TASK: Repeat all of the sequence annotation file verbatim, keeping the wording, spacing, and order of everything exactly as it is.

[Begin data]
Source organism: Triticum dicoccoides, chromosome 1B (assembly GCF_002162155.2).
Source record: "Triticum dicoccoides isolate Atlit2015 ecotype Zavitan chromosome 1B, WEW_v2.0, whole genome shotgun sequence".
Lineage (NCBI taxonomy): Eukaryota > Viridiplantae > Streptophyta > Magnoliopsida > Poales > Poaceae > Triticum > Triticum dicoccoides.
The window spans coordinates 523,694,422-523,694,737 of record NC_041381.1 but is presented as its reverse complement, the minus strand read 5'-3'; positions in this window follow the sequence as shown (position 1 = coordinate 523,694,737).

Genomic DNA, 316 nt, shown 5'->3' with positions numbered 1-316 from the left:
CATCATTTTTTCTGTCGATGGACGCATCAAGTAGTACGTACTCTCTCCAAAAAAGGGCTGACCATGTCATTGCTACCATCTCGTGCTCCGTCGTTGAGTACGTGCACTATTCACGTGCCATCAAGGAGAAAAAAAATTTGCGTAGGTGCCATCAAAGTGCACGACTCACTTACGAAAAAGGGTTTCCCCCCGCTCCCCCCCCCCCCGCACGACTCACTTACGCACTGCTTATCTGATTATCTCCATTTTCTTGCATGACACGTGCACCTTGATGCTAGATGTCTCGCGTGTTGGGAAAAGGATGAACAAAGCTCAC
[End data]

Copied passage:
Source organism: Triticum dicoccoides, chromosome 1B (assembly GCF_002162155.2).
Source record: "Triticum dicoccoides isolate Atlit2015 ecotype Zavitan chromosome 1B, WEW_v2.0, whole genome shotgun sequence".
Lineage (NCBI taxonomy): Eukaryota > Viridiplantae > Streptophyta > Magnoliopsida > Poales > Poaceae > Triticum > Triticum dicoccoides.
The window spans coordinates 523,694,422-523,694,737 of record NC_041381.1 but is presented as its reverse complement, the minus strand read 5'-3'; positions in this window follow the sequence as shown (position 1 = coordinate 523,694,737).

Genomic DNA, 316 nt, shown 5'->3' with positions numbered 1-316 from the left:
CATCATTTTTTCTGTCGATGGACGCATCAAGTAGTACGTACTCTCTCCAAAAAAGGGCTGACCATGTCATTGCTACCATCTCGTGCTCCGTCGTTGAGTACGTGCACTATTCACGTGCCATCAAGGAGAAAAAAAATTTGCGTAGGTGCCATCAAAGTGCACGACTCACTTACGAAAAAGGGTTTCCCCCCGCTCCCCCCCCCCCCGCACGACTCACTTACGCACTGCTTATCTGATTATCTCCATTTTCTTGCATGACACGTGCACCTTGATGCTAGATGTCTCGCGTGTTGGGAAAAGGATGAACAAAGCTCAC